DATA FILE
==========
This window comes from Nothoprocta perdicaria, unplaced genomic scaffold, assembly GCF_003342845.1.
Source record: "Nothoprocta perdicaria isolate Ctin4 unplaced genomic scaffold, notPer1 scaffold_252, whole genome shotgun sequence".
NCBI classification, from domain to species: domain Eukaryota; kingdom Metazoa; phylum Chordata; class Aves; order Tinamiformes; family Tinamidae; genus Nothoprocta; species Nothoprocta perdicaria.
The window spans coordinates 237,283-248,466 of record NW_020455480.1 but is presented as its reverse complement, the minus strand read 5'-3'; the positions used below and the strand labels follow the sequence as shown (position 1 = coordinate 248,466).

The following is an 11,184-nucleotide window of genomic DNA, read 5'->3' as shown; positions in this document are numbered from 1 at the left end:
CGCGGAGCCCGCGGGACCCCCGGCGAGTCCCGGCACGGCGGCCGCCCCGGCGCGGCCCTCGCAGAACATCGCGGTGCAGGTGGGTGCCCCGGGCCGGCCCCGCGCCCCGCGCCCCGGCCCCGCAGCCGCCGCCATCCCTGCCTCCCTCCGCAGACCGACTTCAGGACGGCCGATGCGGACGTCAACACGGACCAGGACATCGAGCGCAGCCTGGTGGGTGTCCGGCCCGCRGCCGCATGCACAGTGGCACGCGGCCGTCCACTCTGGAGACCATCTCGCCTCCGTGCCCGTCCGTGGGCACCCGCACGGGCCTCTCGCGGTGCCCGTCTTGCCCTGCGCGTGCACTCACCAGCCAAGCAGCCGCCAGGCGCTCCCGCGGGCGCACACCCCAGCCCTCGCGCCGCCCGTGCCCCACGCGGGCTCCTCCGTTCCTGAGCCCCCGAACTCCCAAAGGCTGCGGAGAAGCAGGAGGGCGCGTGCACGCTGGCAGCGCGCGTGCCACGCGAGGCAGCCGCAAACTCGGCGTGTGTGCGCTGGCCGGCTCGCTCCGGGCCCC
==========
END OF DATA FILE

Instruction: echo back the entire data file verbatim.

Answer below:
This window comes from Nothoprocta perdicaria, unplaced genomic scaffold, assembly GCF_003342845.1.
Source record: "Nothoprocta perdicaria isolate Ctin4 unplaced genomic scaffold, notPer1 scaffold_252, whole genome shotgun sequence".
NCBI classification, from domain to species: domain Eukaryota; kingdom Metazoa; phylum Chordata; class Aves; order Tinamiformes; family Tinamidae; genus Nothoprocta; species Nothoprocta perdicaria.
The window spans coordinates 237,283-248,466 of record NW_020455480.1 but is presented as its reverse complement, the minus strand read 5'-3'; the positions used below and the strand labels follow the sequence as shown (position 1 = coordinate 248,466).

The following is an 11,184-nucleotide window of genomic DNA, read 5'->3' as shown; positions in this document are numbered from 1 at the left end:
CGCGGAGCCCGCGGGACCCCCGGCGAGTCCCGGCACGGCGGCCGCCCCGGCGCGGCCCTCGCAGAACATCGCGGTGCAGGTGGGTGCCCCGGGCCGGCCCCGCGCCCCGCGCCCCGGCCCCGCAGCCGCCGCCATCCCTGCCTCCCTCCGCAGACCGACTTCAGGACGGCCGATGCGGACGTCAACACGGACCAGGACATCGAGCGCAGCCTGGTGGGTGTCCGGCCCGCRGCCGCATGCACAGTGGCACGCGGCCGTCCACTCTGGAGACCATCTCGCCTCCGTGCCCGTCCGTGGGCACCCGCACGGGCCTCTCGCGGTGCCCGTCTTGCCCTGCGCGTGCACTCACCAGCCAAGCAGCCGCCAGGCGCTCCCGCGGGCGCACACCCCAGCCCTCGCGCCGCCCGTGCCCCACGCGGGCTCCTCCGTTCCTGAGCCCCCGAACTCCCAAAGGCTGCGGAGAAGCAGGAGGGCGCGTGCACGCTGGCAGCGCGCGTGCCACGCGAGGCAGCCGCAAACTCGGCGTGTGTGCGCTGGCCGGCTCGCTCCGGGCCCC